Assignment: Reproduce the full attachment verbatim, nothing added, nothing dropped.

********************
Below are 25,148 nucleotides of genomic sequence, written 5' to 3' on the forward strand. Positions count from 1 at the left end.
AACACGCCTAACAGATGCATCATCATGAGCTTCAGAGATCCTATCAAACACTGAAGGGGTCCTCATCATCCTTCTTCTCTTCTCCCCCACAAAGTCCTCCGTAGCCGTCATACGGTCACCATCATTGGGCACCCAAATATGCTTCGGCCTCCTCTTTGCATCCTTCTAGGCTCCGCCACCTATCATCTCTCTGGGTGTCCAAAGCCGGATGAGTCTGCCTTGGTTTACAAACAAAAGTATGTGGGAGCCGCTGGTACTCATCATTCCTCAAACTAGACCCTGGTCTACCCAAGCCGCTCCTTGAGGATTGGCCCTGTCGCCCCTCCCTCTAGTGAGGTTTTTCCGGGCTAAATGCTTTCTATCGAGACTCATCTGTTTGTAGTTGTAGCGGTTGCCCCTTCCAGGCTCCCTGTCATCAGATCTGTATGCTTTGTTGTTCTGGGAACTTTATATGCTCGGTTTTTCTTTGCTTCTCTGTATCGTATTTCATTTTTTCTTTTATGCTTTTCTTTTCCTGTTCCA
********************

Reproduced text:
Below are 25,148 nucleotides of genomic sequence, written 5' to 3' on the forward strand. Positions count from 1 at the left end.
AACACGCCTAACAGATGCATCATCATGAGCTTCAGAGATCCTATCAAACACTGAAGGGGTCCTCATCATCCTTCTTCTCTTCTCCCCCACAAAGTCCTCCGTAGCCGTCATACGGTCACCATCATTGGGCACCCAAATATGCTTCGGCCTCCTCTTTGCATCCTTCTAGGCTCCGCCACCTATCATCTCTCTGGGTGTCCAAAGCCGGATGAGTCTGCCTTGGTTTACAAACAAAAGTATGTGGGAGCCGCTGGTACTCATCATTCCTCAAACTAGACCCTGGTCTACCCAAGCCGCTCCTTGAGGATTGGCCCTGTCGCCCCTCCCTCTAGTGAGGTTTTTCCGGGCTAAATGCTTTCTATCGAGACTCATCTGTTTGTAGTTGTAGCGGTTGCCCCTTCCAGGCTCCCTGTCATCAGATCTGTATGCTTTGTTGTTCTGGGAACTTTATATGCTCGGTTTTTCTTTGCTTCTCTGTATCGTATTTCATTTTTTCTTTTATGCTTTTCTTTTCCTGTTCCA